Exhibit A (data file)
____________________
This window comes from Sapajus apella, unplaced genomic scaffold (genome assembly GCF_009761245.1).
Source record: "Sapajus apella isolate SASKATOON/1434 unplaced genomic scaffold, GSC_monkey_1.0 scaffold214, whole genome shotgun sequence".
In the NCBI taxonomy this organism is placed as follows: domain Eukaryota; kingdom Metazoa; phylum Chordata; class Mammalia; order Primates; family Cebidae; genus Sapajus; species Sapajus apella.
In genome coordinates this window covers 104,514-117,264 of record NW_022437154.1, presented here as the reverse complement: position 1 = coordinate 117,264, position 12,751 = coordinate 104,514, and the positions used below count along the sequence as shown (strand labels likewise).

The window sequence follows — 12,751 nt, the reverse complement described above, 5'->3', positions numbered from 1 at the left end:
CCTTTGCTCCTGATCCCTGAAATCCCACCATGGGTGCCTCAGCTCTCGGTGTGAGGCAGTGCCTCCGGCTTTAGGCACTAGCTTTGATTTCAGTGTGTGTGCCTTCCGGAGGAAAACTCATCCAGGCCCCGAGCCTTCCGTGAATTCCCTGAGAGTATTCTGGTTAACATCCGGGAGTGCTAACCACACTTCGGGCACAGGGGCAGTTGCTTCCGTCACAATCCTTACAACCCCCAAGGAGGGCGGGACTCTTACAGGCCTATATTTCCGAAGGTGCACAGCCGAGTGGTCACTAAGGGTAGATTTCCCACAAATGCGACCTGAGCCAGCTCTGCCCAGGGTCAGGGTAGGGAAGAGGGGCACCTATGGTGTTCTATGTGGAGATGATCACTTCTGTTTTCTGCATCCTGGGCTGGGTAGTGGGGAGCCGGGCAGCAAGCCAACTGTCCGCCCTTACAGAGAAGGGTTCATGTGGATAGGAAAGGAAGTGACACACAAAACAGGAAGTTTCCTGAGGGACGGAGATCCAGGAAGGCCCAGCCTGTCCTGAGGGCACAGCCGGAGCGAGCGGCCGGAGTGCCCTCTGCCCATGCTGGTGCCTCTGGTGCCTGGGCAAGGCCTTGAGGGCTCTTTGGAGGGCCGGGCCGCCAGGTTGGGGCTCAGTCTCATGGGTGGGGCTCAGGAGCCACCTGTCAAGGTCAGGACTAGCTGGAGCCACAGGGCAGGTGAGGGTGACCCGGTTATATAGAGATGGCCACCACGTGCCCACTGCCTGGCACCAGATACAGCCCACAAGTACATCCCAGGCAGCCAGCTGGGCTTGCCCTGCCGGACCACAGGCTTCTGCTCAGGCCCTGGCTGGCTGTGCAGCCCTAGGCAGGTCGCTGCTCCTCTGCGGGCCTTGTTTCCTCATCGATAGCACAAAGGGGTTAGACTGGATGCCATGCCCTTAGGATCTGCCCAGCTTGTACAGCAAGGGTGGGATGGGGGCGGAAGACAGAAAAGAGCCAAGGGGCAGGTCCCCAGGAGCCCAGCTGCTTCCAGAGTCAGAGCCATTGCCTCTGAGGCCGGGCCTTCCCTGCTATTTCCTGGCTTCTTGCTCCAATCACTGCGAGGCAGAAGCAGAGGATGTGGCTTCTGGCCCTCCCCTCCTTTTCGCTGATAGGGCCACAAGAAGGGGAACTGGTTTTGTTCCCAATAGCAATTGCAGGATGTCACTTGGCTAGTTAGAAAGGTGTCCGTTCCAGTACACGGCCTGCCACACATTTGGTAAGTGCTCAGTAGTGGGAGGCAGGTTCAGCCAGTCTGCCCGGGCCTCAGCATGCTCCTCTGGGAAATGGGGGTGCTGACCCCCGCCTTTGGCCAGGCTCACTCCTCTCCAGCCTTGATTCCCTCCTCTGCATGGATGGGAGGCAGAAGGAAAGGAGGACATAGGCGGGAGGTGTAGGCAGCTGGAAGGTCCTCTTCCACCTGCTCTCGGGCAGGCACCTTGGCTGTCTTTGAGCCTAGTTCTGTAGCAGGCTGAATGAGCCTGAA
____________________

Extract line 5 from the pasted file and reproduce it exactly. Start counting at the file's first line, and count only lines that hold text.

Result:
The window sequence follows — 12,751 nt, the reverse complement described above, 5'->3', positions numbered from 1 at the left end: